Much worse than average. It’s too much money for too much doubt. Something electrical will go down and it will go down hard. Sounds like a quote from Al Davis. If you had three Jaguars, you would need Jay Leno’s paycheck to maintain them. You might make it on Conan’s, now that I think about it.

To be fair, my cars have NEVER come anywhere close to what Edmunds project as the cost to repair. In the WORST years, I’ve actually seen costs less than half of their projections.

That said, a Jag is not going to be cheap - parts are expensive and good service harder to find.

My director at work (3 levels up from me, 3 levels down from the CEO and his $30 million annual income, with 400+ people reporting to him, so this guy pulls in well over 250k in an average year, not counting extensive stock bonuses) had one of these X-types. He loved it and its feel… but if you asked about it, after saying that, he’d tell you he wished he had his 99 Mercury Sable back, because, in his words, an average scheduled maintenance trip for his Jag cost more than the Sable cost in total in repairs in the entire time he owned it.

Rather faint praise.

Too bad, 'cause that Jag is a nice looking car, IMO.

With employers pulling in more and more data that would at first apper to be unrelated to doing your job, this exec should be glad the “higher ups” gave him a pass on what owning a jag says about his “how and when to spend money skills”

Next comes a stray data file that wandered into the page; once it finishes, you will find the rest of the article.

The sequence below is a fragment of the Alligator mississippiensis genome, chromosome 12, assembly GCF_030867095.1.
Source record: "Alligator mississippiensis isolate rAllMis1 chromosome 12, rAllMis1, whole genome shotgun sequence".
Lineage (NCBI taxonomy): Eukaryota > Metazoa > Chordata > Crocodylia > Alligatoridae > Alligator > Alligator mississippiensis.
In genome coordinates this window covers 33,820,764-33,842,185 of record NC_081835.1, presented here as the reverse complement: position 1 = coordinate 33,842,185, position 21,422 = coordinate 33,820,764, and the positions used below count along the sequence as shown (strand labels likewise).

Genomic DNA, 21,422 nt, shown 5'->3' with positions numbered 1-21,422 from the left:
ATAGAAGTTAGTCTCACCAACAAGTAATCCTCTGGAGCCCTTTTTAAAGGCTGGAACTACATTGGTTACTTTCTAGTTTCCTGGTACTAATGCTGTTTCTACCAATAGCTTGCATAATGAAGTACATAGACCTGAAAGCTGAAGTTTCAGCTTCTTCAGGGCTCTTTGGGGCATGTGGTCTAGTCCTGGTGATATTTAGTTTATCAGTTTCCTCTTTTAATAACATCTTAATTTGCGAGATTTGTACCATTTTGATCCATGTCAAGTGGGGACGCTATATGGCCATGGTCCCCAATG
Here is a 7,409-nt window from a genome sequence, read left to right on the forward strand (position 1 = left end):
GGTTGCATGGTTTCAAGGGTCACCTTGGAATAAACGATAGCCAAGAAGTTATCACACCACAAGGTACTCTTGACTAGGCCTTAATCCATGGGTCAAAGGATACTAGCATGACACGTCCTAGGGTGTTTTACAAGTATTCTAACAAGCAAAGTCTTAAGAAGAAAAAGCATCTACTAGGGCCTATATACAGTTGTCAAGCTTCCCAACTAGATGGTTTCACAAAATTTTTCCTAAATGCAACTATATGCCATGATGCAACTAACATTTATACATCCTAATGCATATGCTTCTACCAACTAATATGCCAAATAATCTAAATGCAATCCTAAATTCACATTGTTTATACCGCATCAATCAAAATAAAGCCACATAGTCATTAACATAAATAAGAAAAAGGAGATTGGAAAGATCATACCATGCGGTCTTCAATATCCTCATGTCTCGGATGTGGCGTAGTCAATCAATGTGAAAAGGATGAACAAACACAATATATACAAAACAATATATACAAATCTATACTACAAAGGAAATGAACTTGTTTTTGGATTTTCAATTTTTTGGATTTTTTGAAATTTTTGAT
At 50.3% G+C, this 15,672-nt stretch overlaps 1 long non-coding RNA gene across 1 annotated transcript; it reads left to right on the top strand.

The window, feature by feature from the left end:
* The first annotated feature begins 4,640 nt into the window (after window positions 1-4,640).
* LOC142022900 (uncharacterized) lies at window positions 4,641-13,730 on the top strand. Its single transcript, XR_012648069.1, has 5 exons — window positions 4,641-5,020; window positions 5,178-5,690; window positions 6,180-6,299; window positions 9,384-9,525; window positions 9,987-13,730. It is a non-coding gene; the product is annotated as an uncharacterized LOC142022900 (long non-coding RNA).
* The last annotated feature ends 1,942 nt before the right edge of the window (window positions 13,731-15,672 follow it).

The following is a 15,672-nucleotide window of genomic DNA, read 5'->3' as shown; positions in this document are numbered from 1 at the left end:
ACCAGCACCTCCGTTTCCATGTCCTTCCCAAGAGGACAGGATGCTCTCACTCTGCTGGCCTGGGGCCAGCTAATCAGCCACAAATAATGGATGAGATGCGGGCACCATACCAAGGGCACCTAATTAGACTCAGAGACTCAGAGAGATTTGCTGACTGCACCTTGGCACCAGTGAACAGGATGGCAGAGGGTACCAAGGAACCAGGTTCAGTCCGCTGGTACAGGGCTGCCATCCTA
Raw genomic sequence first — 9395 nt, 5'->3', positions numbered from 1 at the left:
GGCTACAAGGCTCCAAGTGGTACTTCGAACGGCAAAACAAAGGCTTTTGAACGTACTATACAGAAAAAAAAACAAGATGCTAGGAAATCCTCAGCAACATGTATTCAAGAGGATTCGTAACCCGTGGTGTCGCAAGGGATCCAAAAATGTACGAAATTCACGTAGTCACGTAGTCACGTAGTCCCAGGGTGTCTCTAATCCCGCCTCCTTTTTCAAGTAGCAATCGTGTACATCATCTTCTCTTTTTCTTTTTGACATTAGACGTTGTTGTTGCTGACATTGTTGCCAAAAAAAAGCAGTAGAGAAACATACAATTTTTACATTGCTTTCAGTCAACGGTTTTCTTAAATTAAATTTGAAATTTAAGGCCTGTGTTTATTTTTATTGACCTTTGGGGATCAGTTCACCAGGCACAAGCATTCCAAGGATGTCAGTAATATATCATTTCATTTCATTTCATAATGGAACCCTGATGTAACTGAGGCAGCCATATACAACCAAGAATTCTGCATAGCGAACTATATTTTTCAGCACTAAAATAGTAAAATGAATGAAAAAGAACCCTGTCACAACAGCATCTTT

That being said my very best long-time childhood friend (who now Captains a mid-sized Airbus) owns a Jag. He never had good sense when it came to cars, could fly the wings off just about any airplane in the civilian fleet.

Agree with jt; budget $2400-$3000 minimum per YEAR for maintenance and repairs. That level of commuting demands a more reliable vehicle that costs less to maintain and repair. Any Honda Civic, Accord, or Toyota Corolla, Camry or Mazda 3 or 6 will be much better.

The car you refer to is a good weekend toy or transportation for a retired person. It is not something you want to depend on everyday for long commuting.

Really? I’d say if someone is pulling down a quarter mill+ a year before stock options, buying a Jaguar X-type really isn’t that extravagant at all… especially when your division is leading the company in profits and growth. Most of the people two or three levels down from him drive more expensive cars than an X-type (A6s, 5-series, etc). I question the spending priorities of many coworkers, but I don’t think for someone at his level, an X-type was even the least bit out of line.